Air defence zone over islets not to affect flights: China
China on Saturday established an air defence zone over disputed islands claimed by Japan, sparking fresh tensions though Beijing maintained that the move would not affect international flights over the region.
Beijing: China on Saturday established an air defence zone over disputed islands claimed by Japan, sparking fresh tensions though Beijing maintained that the move would not affect international flights over the region.
The Chinese Defence Ministry announced that aircraft entering the "East China Sea Air Defence Identification Zone", which became effective today, will have to inform China or face "emergency defensive measures".
Under new Chinese rules, aircraft entering the zone will have to report their flight plans to the Chinese Foreign Ministry or the Civil Aviation Administration of China.
Defending the move Chinese Defence Ministry spokesperson Yang Yujun said, "The normal flight of international flights in the zone will not be affected."
The zone includes the airspace within the area enclosed by China`s outer limit of the territorial sea, the announcement said. It specified boundaries in the East China Sea, where the uninhabited disputed islands called Diaoyu by China and Senkakus by Japan are located, state-run Xinhua news agency reported.
Yang said China will take timely measures to deal with air threats and unidentified flying objects from the sea, including identification, monitoring, control and disposition, and hoped all relevant sides positively cooperate and jointly maintain flying safety.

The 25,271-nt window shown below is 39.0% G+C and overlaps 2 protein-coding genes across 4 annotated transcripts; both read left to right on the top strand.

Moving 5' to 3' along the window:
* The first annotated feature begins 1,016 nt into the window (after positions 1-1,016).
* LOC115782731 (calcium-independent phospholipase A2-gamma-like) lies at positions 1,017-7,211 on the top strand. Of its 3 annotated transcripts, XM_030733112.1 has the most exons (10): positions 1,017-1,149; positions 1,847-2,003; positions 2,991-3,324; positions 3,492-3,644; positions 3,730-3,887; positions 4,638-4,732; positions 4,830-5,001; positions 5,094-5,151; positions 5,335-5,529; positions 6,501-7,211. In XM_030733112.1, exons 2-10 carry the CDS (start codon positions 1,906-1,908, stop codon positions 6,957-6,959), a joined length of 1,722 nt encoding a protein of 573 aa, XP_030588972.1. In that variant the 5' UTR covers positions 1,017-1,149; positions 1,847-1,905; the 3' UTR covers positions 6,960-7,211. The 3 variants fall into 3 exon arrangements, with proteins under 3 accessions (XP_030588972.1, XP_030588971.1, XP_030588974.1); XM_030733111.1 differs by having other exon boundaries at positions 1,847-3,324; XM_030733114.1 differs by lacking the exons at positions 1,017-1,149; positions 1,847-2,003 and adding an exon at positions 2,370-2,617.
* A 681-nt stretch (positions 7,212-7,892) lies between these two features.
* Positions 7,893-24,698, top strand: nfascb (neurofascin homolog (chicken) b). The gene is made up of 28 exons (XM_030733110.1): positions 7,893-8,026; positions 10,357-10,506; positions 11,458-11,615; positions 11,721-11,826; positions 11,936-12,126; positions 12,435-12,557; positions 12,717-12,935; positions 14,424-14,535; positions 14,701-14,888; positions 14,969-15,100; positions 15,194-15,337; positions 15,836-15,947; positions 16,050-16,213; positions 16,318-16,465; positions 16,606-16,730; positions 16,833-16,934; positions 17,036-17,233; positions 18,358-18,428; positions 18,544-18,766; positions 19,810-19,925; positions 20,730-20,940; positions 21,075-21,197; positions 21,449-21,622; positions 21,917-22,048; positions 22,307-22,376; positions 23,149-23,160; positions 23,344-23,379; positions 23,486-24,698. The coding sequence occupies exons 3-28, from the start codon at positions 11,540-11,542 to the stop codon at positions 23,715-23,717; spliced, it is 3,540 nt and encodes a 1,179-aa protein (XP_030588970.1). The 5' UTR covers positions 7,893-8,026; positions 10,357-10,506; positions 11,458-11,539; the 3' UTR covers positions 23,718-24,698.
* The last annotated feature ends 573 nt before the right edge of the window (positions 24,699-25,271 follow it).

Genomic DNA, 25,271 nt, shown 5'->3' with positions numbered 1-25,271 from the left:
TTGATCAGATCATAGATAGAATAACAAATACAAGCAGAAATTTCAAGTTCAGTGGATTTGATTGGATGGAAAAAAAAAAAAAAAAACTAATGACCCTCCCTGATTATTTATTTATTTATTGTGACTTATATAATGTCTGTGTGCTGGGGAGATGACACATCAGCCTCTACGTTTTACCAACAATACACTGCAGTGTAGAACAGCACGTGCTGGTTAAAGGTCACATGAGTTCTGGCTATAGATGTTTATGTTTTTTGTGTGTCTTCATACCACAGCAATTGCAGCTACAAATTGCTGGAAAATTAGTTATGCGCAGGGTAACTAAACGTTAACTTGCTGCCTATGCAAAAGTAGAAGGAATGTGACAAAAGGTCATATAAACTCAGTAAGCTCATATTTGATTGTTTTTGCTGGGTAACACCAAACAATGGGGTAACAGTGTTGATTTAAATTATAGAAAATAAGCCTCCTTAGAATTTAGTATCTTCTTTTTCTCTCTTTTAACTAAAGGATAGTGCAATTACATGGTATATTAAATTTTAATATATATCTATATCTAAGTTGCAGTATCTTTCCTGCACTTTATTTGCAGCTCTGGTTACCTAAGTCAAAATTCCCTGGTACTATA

"It is a necessary measure in China`s exercise of self-defence rights. It has no particular target and will not affect the freedom of flight in relevant airspace," he added.
Asked on what grounds China established the zone, he said, "Since the 1950s, over 20 countries, including some big powers and China`s neighbouring countries, have set up air defence identification zones."
If enforced strictly the new Chinese law could spark off major military tensions with Japan, which has been administering the group of islets believed to be rich with minerals and hydro carbons.
China stepped up its protests over Japanese control from September last year after Tokyo bought the islets from a private Japanese party. China said this amounted to nationalisation of the islands and pressed its fleet of war ships to patrol aggressively with that of Japanese patrols.
Currently the coast guard ships of both countries aggressively patrol the waters of the islands every day, warning each other while blaring their sovereignty claims over their communication systems.
So far China has avoided pressing air patrols to aggressively counter the Japanese air surveillance.
Observers say that the new zone will take the dispute to a new level, creating fresh tensions as Japan too is aggressively gearing up to militarily defend its claims of sovereignty over the islands.
The move came as the two countries tried to defuse tensions through backdoor diplomacy to protect their USD 345 billion bilateral trade.